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1.
Struct Chem ; 33(5): 1609-1617, 2022.
Article in English | MEDLINE | ID: covidwho-2014345

ABSTRACT

Scientific insights gained from the severe acute respiratory syndrome (SARS) and middle east respiratory syndrome (MERS) outbreaks have been assisting scientists and researchers in the quest of antiviral drug discovery process against severe acute respiratory syndrome coronavirus 2 (SARS-CoV-2). Coronaviruses and influenza viruses both rely on the host type 2 transmembrane serine protease, TMPRSS2, for entry and propagation. Recent studies report SARS-CoV-2 also uses TMPRSS2 to enter cells. In the current study, we employed structure-based virtual screening of 1,82,651 natural compounds downloaded from the zin database against the homology model of the TMPRSS2 protein, followed by a molecular dynamics-based simulation to identify potential TMPRSS2 hits. The virtual screening yielded 110 hits with docking scores ranging from -8.654 to -6.775 and glide energies ranging from -55.714 to -29.065 kcal/mol. The binding mode analysis revealed that the hit molecules made H-bond, Pi-Pi stacking and salt bridge contacts with the TMPRSS2 active site residues. MD simulations of the top two hits (ZINC000095912839 and ZINC000085597504) revealed to form a stable complex with TMPRSS2, with a minimal RMSD and RMSF fluctuation. Both the hit structures interacted strongly with the Asp180, Gln183, Gly184, Ser186, Gly207 and Gly209, as predicted by Glide XP docking, and formed a significant H-bond interaction with Ser181 in MD simulation. Among these two, ZINC000095912839 was having the most stable binding interaction with TMPRSS2 of the two molecules. The present study successfully identified TMPRSS2 ligands from a database of zinc natural molecules as potential leads for novel SARs-CoV-2 treatment. Supplementary Inform: The online version contains supplementary material available at 10.1007/s11224-022-01991-3.

2.
Structural Chemistry ; : 1-9, 2022.
Article in English | EuropePMC | ID: covidwho-1897991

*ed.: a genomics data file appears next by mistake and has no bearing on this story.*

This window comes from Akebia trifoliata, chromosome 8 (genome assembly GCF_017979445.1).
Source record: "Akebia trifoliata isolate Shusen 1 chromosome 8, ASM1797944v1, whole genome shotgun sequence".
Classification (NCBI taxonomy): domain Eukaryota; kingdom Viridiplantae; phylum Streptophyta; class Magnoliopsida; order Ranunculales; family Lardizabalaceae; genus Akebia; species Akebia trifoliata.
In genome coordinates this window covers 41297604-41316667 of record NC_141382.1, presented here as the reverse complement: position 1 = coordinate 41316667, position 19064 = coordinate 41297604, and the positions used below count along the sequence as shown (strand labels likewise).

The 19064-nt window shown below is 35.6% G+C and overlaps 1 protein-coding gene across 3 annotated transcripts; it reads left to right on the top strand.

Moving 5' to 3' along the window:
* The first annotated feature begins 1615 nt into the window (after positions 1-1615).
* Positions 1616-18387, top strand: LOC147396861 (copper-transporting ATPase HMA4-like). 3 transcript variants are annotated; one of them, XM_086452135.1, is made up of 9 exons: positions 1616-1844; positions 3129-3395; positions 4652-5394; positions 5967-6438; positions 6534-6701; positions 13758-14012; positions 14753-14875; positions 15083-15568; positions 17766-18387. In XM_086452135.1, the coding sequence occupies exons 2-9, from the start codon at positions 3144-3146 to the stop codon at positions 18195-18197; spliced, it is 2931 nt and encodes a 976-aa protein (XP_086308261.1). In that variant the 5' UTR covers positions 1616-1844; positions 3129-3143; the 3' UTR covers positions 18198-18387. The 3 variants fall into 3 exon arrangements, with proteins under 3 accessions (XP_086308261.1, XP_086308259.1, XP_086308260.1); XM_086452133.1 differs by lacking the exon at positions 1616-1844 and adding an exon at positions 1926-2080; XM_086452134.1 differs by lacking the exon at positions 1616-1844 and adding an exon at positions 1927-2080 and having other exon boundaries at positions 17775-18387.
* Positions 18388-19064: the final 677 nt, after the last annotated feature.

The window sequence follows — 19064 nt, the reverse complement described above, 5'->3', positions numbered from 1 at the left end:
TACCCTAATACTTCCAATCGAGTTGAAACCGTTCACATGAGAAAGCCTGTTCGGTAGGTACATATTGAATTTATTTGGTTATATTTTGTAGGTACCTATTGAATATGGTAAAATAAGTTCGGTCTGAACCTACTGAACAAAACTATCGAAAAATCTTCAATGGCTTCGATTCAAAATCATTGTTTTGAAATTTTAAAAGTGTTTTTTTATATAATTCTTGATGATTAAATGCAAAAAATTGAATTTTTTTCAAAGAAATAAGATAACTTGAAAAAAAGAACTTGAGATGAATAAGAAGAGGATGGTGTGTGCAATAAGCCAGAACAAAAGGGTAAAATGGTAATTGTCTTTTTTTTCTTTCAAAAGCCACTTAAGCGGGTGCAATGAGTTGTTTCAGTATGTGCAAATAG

ABSTRACT

Scientific insights gained from the severe acute respiratory syndrome (SARS) and middle east respiratory syndrome (MERS) outbreaks have been assisting scientists and researchers in the quest of antiviral drug discovery process against severe acute respiratory syndrome coronavirus 2 (SARS-CoV-2). Coronaviruses and influenza viruses both rely on the host type 2 transmembrane serine protease, TMPRSS2, for entry and propagation. Recent studies report SARS-CoV-2 also uses TMPRSS2 to enter cells. In the current study, we employed structure-based virtual screening of 1,82,651 natural compounds downloaded from the zin database against the homology model of the TMPRSS2 protein, followed by a molecular dynamics-based simulation to identify potential TMPRSS2 hits. The virtual screening yielded 110 hits with docking scores ranging from −8.654 to −6.775 and glide energies ranging from −55.714 to −29.065 kcal/mol. The binding mode analysis revealed that the hit molecules made H-bond, Pi-Pi stacking and salt bridge contacts with the TMPRSS2 active site residues. MD simulations of the top two hits (ZINC000095912839 and ZINC000085597504) revealed to form a stable complex with TMPRSS2, with a minimal RMSD and RMSF fluctuation. Both the hit structures interacted strongly with the Asp180, Gln183, Gly184, Ser186, Gly207 and Gly209, as predicted by Glide XP docking, and formed a significant H-bond interaction with Ser181 in MD simulation. Among these two, ZINC000095912839 was having the most stable binding interaction with TMPRSS2 of the two molecules. The present study successfully identified TMPRSS2 ligands from a database of zinc natural molecules as potential leads for novel SARs-CoV-2 treatment. Supplementary Inform The online version contains supplementary material available at 10.1007/s11224-022-01991-3.

3.
Infect Disord Drug Targets ; 21(8): e160921188929, 2021.
Article in English | MEDLINE | ID: covidwho-967560

ABSTRACT

The Coronavirus Disease 2019, a pandemic caused by novel Severe Acute Respiratory Syndrome Coronavirus 2 (SARS-CoV-2), is seriously affecting global health and the economy. As the vaccine development takes time, the current research is focused on repurposing FDA approved drugs against the viral target proteins. This review discusses the current understanding of SARSCoV- 2 virology, its target structural proteins (S-glycoprotein), non-structural proteins (3-chymotrypsin- like protease, papain-like protease, RNA-dependent RNA polymerase, and helicase) and accessory proteins, drug discovery strategies (drug repurposing, artificial intelligence, and high- -throughput screening), and the current status of antiviral drug development.


Subject(s)
COVID-19 , Pharmaceutical Preparations , Antiviral Agents/pharmacology , Antiviral Agents/therapeutic use , Artificial Intelligence , Humans , SARS-CoV-2
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